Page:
Scientists may be one step closer to figuring out if we’re alone in the universe. Astronomers recently discovered several nearby exoplanets that they say could “potentially host life,” orbiting the brightest red dwarf star in the sky.
According to a study published Thursday in the journal Science, a planet-hunting team of astronomers have found two super-Earths orbiting the red dwarf star Gliese 887. The host star is just 11 light years from Earth — making us practically neighbors.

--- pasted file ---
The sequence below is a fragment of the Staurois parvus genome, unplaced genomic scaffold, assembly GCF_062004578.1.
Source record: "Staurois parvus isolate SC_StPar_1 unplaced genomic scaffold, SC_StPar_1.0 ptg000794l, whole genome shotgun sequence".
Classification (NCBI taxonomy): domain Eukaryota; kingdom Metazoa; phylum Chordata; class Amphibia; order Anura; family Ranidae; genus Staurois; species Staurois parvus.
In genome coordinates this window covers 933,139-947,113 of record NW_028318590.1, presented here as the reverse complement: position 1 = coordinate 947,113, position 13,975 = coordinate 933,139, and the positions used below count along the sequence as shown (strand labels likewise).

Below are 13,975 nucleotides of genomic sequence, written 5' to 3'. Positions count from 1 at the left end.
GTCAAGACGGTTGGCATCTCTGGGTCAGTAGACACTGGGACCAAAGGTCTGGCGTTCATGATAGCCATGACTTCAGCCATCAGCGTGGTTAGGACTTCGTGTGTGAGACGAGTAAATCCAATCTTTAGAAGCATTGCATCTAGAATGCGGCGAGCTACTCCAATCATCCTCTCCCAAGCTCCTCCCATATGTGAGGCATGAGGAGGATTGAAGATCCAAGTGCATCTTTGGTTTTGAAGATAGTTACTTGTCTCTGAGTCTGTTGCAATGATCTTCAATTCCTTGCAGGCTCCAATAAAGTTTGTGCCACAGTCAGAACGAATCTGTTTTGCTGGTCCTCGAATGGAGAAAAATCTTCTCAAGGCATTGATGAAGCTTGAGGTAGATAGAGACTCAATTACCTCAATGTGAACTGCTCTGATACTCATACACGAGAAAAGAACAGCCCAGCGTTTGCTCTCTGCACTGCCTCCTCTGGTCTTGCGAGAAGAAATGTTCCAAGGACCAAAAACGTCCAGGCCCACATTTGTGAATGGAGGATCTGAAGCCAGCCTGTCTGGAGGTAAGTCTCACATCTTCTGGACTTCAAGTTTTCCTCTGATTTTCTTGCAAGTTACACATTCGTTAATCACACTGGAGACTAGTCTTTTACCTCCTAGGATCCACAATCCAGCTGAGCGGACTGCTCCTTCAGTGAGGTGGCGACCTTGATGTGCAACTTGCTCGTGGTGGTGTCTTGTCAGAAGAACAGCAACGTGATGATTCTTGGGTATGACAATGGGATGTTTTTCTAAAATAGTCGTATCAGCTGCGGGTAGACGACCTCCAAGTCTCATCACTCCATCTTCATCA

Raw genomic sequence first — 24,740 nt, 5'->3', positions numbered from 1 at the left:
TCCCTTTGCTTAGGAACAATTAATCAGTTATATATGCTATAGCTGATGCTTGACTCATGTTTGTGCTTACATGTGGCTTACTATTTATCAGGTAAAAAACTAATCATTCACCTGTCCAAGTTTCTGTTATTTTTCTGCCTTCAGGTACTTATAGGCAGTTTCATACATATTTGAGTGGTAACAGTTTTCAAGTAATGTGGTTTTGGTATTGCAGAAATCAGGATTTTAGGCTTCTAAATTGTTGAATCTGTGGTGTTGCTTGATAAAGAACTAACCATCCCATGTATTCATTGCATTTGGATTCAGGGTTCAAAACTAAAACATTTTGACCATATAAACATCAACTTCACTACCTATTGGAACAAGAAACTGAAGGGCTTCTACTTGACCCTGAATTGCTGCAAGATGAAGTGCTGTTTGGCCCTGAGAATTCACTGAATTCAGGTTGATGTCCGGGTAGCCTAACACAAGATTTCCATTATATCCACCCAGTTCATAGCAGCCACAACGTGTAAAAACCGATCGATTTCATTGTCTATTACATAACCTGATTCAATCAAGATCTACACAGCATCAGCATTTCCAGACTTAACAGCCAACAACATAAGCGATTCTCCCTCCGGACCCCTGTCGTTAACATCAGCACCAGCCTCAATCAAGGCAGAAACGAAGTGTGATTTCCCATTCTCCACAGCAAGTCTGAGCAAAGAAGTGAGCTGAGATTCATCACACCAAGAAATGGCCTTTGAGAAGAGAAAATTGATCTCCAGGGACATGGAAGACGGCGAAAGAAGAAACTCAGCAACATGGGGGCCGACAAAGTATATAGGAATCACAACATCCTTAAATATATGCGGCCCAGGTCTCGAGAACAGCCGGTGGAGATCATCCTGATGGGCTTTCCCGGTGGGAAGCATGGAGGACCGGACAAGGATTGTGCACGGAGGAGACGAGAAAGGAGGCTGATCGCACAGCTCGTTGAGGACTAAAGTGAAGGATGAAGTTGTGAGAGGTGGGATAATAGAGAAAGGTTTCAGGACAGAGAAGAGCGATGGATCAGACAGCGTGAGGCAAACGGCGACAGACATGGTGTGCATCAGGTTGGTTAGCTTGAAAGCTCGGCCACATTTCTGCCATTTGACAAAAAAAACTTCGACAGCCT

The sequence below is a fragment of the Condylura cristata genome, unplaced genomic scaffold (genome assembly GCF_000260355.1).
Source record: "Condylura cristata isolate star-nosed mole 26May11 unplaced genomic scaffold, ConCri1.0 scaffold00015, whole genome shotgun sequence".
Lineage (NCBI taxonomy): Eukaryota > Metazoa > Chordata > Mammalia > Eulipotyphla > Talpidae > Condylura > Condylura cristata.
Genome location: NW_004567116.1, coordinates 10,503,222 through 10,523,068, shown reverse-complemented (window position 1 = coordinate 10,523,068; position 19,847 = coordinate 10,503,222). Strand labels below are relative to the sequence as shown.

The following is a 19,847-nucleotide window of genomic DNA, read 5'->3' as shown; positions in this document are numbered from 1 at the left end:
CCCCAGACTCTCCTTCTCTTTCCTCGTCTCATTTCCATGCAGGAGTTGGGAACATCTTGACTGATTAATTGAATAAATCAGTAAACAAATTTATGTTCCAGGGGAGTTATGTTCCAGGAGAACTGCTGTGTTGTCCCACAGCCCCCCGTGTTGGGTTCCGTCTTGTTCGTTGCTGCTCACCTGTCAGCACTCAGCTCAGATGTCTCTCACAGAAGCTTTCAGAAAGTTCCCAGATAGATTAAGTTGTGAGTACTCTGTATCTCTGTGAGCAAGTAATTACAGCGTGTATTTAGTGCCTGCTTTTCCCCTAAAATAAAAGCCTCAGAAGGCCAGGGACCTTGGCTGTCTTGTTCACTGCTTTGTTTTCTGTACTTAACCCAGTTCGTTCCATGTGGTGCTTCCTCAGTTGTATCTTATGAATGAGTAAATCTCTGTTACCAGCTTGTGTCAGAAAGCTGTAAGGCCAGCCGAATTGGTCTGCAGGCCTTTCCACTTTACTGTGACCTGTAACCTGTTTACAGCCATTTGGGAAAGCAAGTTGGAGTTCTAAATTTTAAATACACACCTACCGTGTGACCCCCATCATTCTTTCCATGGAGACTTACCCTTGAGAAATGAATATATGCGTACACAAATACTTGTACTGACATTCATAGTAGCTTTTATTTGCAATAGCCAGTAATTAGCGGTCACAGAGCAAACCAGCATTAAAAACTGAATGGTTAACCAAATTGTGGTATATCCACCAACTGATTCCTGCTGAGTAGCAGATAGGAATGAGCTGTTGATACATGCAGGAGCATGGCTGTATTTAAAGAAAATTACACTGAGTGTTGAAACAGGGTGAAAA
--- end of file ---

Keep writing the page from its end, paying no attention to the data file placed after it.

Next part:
The team monitored the system using the High Accuracy Radial velocity Planet Searcher (HARPS) spectrograph at the European Southern Observatory in Chile and analyzed nearly two decades of archival data on the star. Using a technique called the “Doppler wobble,” the astronomers found the planets to have orbits of just 9.3 and 21.8 days — faster even than Mercury.
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